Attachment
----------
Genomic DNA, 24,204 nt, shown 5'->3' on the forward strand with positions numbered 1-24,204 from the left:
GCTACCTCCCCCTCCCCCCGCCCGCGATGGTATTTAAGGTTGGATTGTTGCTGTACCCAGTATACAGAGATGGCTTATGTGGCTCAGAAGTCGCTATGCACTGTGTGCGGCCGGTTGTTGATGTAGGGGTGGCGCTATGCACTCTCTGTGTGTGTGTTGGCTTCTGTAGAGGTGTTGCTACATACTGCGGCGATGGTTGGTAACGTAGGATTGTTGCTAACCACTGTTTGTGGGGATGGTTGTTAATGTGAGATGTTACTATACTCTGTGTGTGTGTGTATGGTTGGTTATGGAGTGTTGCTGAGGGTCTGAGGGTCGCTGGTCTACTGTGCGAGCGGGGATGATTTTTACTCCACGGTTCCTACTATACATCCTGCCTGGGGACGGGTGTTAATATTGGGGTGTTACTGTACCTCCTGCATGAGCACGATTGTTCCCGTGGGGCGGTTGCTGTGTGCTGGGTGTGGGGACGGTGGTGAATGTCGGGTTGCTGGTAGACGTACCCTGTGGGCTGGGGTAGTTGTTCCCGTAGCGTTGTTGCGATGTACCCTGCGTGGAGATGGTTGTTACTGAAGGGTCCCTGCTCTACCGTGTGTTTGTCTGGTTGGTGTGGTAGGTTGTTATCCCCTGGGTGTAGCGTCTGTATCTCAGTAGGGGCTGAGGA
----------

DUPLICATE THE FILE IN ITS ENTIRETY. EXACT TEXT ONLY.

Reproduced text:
Genomic DNA, 24,204 nt, shown 5'->3' on the forward strand with positions numbered 1-24,204 from the left:
GCTACCTCCCCCTCCCCCCGCCCGCGATGGTATTTAAGGTTGGATTGTTGCTGTACCCAGTATACAGAGATGGCTTATGTGGCTCAGAAGTCGCTATGCACTGTGTGCGGCCGGTTGTTGATGTAGGGGTGGCGCTATGCACTCTCTGTGTGTGTGTTGGCTTCTGTAGAGGTGTTGCTACATACTGCGGCGATGGTTGGTAACGTAGGATTGTTGCTAACCACTGTTTGTGGGGATGGTTGTTAATGTGAGATGTTACTATACTCTGTGTGTGTGTGTATGGTTGGTTATGGAGTGTTGCTGAGGGTCTGAGGGTCGCTGGTCTACTGTGCGAGCGGGGATGATTTTTACTCCACGGTTCCTACTATACATCCTGCCTGGGGACGGGTGTTAATATTGGGGTGTTACTGTACCTCCTGCATGAGCACGATTGTTCCCGTGGGGCGGTTGCTGTGTGCTGGGTGTGGGGACGGTGGTGAATGTCGGGTTGCTGGTAGACGTACCCTGTGGGCTGGGGTAGTTGTTCCCGTAGCGTTGTTGCGATGTACCCTGCGTGGAGATGGTTGTTACTGAAGGGTCCCTGCTCTACCGTGTGTTTGTCTGGTTGGTGTGGTAGGTTGTTATCCCCTGGGTGTAGCGTCTGTATCTCAGTAGGGGCTGAGGA